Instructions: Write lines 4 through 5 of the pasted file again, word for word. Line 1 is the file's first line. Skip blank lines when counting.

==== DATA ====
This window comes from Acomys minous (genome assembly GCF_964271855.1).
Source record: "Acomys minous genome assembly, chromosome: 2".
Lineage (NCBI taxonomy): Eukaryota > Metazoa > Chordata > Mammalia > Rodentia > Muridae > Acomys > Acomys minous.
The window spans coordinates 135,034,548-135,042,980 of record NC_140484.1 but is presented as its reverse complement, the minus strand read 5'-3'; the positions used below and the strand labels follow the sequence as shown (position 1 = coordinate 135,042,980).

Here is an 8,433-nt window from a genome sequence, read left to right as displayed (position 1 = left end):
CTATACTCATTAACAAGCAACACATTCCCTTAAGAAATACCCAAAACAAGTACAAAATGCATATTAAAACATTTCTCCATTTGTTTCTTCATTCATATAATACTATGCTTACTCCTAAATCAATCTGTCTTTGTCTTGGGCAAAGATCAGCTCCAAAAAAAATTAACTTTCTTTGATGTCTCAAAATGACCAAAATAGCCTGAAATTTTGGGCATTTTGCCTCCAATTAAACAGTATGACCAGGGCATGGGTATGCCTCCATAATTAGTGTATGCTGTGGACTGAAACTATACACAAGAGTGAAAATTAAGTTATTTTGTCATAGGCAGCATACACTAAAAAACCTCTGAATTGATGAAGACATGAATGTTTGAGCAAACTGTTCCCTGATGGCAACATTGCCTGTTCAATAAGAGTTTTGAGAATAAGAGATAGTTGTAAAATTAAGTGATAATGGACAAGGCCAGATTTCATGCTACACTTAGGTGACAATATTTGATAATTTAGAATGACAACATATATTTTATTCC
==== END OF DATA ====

The window spans coordinates 135,034,548-135,042,980 of record NC_140484.1 but is presented as its reverse complement, the minus strand read 5'-3'; the positions used below and the strand labels follow the sequence as shown (position 1 = coordinate 135,042,980).

Here is an 8,433-nt window from a genome sequence, read left to right as displayed (position 1 = left end):